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Psoriasis-associated vascular disease: the role of HDL


Psoriasis is a chronic inflammatory systemic disease with a prevalence of 2–3%. Overwhelming evidence show an epidemiological association between psoriasis, cardiovascular disease and atherosclerosis. Cardiovascular disease is the most frequent cause of death in patients with severe psoriasis. Several cardiovascular disease classical risk factors are also increased in psoriasis but the psoriasis-associated risk persists after adjusting for other risk factors.

Investigation has focused on finding explanations for these epidemiological data. Several studies have demonstrated significant lipid metabolism and HDL composition and function alterations in psoriatic patients. Altered HDL function is clearly one of the mechanisms involved, as these particles are of the utmost importance in atherosclerosis defense. Recent data indicate that biologic therapy can reverse both structural and functional HDL alterations in psoriasis, reinforcing their therapeutic potential.


Psoriasis is an immunomediated disease classified by some authors as autoimmune [1, 2], although the nature of the antigens involved is still unknown. It is the most prevalent chronic inflammatory disease in humans, with an estimated global prevalence of 2–3% [3]. Erythematous plaques covered by silvery scales characterize it clinically. Pathology shows keratinocyte hyperplasia and an inflammatory infiltrate. Psoriatic arthritis has been recognized as a comorbidity for many years but only recently has the association with other comorbidities been identified and studied [4]. Psoriasis patients have a higher prevalence of cardiovascular disease (CVD) and associated risk factors, including dyslipidaemia, higher blood pressure and higher body mass index, as demonstrated in a meta-analysis comprising 59 studies with up to 18,666 cases and 50,724 controls [5]. Furthermore, psoriasis is an independent risk factor for CVD even after controlling for traditional risk factors.

Cardiovascular disease is associated with a 6-year shorter life expectancy in patients with severe psoriasis [6]. According to a meta-analysis of 14 studies, the risk for cardiovascular mortality was 1.37, the risk for myocardial infarction was 3.04 and the risk for stroke 1.59 times higher in patients with severe psoriasis than in the general population [7].

Atherosclerosis is the pathological process underlying cardiovascular disease (CVD) and mortality. All phases of atherosclerosis are related to inflammatory events, in a strikingly similar fashion to the inflammatory events observed in psoriasis [8]. Furthermore, these two diseases share common immunologic pathways involving dendritic cells, Th1, Th17 and Treg cells as well as several angiogenic factors and oxidative mechanisms [8, 9]. Not surprisingly, psoriasis has been demonstrated to be an independent risk factor for subclinical atherosclerosis [10, 11].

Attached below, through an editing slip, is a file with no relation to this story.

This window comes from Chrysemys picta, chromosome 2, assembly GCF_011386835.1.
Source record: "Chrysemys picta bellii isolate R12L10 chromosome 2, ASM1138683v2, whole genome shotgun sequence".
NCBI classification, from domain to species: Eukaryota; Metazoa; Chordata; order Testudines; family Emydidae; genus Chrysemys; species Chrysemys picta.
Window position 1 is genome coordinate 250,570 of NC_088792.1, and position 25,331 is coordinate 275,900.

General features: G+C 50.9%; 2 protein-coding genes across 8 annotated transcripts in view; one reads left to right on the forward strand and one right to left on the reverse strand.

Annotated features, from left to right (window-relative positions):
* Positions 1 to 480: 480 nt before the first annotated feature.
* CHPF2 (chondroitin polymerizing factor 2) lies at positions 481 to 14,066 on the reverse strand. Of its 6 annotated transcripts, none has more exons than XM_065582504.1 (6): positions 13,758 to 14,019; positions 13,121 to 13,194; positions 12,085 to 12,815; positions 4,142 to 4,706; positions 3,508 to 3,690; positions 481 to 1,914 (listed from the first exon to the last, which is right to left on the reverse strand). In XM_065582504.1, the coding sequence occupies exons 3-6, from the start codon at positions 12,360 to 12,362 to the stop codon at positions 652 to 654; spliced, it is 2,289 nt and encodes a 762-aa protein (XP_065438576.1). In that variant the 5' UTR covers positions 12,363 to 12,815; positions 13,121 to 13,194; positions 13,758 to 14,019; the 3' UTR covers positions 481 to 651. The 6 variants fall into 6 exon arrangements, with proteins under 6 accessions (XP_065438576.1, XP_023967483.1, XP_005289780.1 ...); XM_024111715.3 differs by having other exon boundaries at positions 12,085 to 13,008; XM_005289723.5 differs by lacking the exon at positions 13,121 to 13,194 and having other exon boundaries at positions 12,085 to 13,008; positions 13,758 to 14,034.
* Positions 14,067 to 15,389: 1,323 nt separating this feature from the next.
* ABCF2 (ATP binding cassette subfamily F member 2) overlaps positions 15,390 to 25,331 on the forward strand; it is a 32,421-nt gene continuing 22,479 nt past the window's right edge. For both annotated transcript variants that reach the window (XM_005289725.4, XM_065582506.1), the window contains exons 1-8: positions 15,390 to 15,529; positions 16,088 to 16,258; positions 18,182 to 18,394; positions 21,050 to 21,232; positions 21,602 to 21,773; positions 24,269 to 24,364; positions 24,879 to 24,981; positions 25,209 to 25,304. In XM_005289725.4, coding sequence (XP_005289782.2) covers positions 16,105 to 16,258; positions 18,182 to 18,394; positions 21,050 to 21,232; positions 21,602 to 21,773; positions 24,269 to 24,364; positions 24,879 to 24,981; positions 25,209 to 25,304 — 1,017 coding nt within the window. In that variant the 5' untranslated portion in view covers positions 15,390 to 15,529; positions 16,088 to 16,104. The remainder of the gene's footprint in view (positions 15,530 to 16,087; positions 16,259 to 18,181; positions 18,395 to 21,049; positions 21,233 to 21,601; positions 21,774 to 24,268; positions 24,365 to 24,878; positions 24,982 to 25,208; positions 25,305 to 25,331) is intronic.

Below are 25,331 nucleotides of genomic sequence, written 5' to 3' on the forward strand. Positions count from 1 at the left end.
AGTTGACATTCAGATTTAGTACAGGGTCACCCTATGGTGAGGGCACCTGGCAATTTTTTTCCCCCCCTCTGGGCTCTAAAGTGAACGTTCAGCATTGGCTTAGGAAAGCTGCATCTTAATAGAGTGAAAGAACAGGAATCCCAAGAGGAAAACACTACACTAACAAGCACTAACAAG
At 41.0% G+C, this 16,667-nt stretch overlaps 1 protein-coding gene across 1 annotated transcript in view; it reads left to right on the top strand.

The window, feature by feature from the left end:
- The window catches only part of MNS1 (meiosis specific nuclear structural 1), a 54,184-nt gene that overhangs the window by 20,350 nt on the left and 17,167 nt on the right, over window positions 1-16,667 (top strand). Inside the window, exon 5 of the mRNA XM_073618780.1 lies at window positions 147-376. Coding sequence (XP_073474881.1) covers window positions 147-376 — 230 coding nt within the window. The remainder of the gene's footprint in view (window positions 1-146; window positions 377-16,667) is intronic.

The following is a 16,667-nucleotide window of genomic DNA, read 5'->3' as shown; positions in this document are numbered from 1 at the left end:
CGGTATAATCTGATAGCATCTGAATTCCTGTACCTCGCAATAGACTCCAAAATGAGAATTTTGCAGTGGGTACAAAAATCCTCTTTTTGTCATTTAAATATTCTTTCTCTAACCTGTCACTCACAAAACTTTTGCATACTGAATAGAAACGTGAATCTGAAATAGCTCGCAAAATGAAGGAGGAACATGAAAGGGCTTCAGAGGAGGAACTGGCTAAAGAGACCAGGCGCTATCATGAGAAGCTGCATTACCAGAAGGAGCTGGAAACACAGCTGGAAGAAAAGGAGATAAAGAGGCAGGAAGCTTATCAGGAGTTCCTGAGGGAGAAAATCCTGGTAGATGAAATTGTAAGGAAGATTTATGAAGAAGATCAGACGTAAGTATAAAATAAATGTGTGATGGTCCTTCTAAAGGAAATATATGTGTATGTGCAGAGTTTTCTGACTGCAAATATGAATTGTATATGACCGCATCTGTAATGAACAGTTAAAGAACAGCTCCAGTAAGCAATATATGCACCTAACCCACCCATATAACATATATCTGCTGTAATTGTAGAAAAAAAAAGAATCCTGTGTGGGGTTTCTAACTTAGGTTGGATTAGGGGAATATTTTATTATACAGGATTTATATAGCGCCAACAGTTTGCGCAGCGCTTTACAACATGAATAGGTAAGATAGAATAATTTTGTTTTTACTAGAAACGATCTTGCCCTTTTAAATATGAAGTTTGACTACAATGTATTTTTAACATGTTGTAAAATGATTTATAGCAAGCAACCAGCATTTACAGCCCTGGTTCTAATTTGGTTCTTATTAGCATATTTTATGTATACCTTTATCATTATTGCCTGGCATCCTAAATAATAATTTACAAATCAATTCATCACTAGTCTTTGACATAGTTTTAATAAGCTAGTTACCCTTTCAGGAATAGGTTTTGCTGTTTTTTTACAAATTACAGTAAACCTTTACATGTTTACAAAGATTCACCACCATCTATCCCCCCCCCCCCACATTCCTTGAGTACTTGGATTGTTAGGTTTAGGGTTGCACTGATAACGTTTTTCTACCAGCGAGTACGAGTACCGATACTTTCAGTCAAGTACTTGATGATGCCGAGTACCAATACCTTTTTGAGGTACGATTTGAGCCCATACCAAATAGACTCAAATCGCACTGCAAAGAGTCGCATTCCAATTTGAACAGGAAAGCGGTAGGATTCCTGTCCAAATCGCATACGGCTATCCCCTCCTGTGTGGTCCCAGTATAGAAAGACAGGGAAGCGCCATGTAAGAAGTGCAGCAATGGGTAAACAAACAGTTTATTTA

High-density lipoproteins (HDL) are of pivotal importance in atherosclerosis. These are extremely complex particles with a unique capacity for milieu adaptation, constantly changing both its chemical composition and its tri-dimensional structure [12]. HDL has anti-oxidative, anti-inflammatory, anti-apoptotic and anti-thrombotic functions [13] hence its importance goes much beyond reverse cholesterol transport. These functions depend more on HDL quality and function than on HDL–C levels [14].

This review discusses psoriasis-associated alterations in HDL structure and function that may play a role in atherogenesis and vascular disease associated with psoriasis. We searched ISI Web of Science, Medline and PubMed for psoriasis, atherosclerosis, cardiovascular disease, HDL, dysfunctional HDL and anti-HDL antibodies. We started by searching for each term separately and afterwards an advanced search was carried out by combining “psoriasis” with each search term in keywords, abstracts and/or titles. The references cited in the selected articles were also analysed. After a comprehensive review, duplications were excluded and the final selection was based on relevance and date.

Lipid metabolism in psoriasis

Lipid metabolism in patients with psoriasis has been a subject of study for more than 50 years. Numerous studies show decreased levels of HDL and/or increased levels of low-density lipoproteins (LDL) and of very-low density lipoproteins (VLDL) and triglycerides (TG) [15,16,17,18]. However, some studies failed to demonstrate an association between lipid serum levels and psoriasis [19,20,21], including a large population-based cross-sectional study in the UK [22]. In this study, psoriatic patients had hyperlipidaemia (odds ratio 1.16) but the results were not significant when controlled for obesity and diabetes, which can also influence lipids.

The published studies are heterogeneous because they include patients with different disease durations and systemic treatments, factors that may per se influence the lipid metabolism. Based on the results of 200 patients investigated at the onset of skin disease showing higher cholesterol concentrations in VLDL and HDL, Mallbris et al. [23] suggested that lipid abnormalities in psoriasis could be genetically determined rather than a consequence of the psoriasis pathogenic events and treatments on the lipoprotein phenotype. The lipid disturbances associated with the immunologic abnormalities led to the suggestion that psoriasis should be regarded as an immunometabolic disease [18].

HDL composition and function